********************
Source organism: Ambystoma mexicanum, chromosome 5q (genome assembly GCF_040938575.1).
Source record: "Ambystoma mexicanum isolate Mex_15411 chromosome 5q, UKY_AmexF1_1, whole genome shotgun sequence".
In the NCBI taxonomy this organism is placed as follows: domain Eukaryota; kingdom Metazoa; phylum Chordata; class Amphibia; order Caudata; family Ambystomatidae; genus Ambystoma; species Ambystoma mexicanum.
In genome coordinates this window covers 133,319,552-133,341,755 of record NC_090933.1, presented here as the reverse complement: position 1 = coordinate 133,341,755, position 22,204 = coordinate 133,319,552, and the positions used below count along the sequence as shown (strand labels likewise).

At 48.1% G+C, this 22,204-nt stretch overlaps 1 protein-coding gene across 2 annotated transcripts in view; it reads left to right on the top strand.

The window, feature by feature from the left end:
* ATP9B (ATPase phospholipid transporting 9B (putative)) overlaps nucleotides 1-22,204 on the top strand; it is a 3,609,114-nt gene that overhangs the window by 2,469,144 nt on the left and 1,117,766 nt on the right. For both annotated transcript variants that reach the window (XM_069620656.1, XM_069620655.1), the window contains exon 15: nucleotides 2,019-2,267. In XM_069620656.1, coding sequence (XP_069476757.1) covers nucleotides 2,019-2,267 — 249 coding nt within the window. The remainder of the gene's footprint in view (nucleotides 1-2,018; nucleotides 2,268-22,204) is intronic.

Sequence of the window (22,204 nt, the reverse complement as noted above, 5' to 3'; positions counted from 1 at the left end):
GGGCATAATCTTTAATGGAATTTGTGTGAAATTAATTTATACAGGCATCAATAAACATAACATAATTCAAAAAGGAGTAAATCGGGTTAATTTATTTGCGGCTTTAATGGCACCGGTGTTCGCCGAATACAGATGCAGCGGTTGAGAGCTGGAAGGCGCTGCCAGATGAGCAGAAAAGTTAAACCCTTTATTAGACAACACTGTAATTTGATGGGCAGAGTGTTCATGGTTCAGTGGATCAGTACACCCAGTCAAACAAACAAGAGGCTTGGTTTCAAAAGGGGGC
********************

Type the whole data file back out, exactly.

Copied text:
Source organism: Ambystoma mexicanum, chromosome 5q (genome assembly GCF_040938575.1).
Source record: "Ambystoma mexicanum isolate Mex_15411 chromosome 5q, UKY_AmexF1_1, whole genome shotgun sequence".
In the NCBI taxonomy this organism is placed as follows: domain Eukaryota; kingdom Metazoa; phylum Chordata; class Amphibia; order Caudata; family Ambystomatidae; genus Ambystoma; species Ambystoma mexicanum.
In genome coordinates this window covers 133,319,552-133,341,755 of record NC_090933.1, presented here as the reverse complement: position 1 = coordinate 133,341,755, position 22,204 = coordinate 133,319,552, and the positions used below count along the sequence as shown (strand labels likewise).

At 48.1% G+C, this 22,204-nt stretch overlaps 1 protein-coding gene across 2 annotated transcripts in view; it reads left to right on the top strand.

The window, feature by feature from the left end:
* ATP9B (ATPase phospholipid transporting 9B (putative)) overlaps nucleotides 1-22,204 on the top strand; it is a 3,609,114-nt gene that overhangs the window by 2,469,144 nt on the left and 1,117,766 nt on the right. For both annotated transcript variants that reach the window (XM_069620656.1, XM_069620655.1), the window contains exon 15: nucleotides 2,019-2,267. In XM_069620656.1, coding sequence (XP_069476757.1) covers nucleotides 2,019-2,267 — 249 coding nt within the window. The remainder of the gene's footprint in view (nucleotides 1-2,018; nucleotides 2,268-22,204) is intronic.

Sequence of the window (22,204 nt, the reverse complement as noted above, 5' to 3'; positions counted from 1 at the left end):
GGGCATAATCTTTAATGGAATTTGTGTGAAATTAATTTATACAGGCATCAATAAACATAACATAATTCAAAAAGGAGTAAATCGGGTTAATTTATTTGCGGCTTTAATGGCACCGGTGTTCGCCGAATACAGATGCAGCGGTTGAGAGCTGGAAGGCGCTGCCAGATGAGCAGAAAAGTTAAACCCTTTATTAGACAACACTGTAATTTGATGGGCAGAGTGTTCATGGTTCAGTGGATCAGTACACCCAGTCAAACAAACAAGAGGCTTGGTTTCAAAAGGGGGC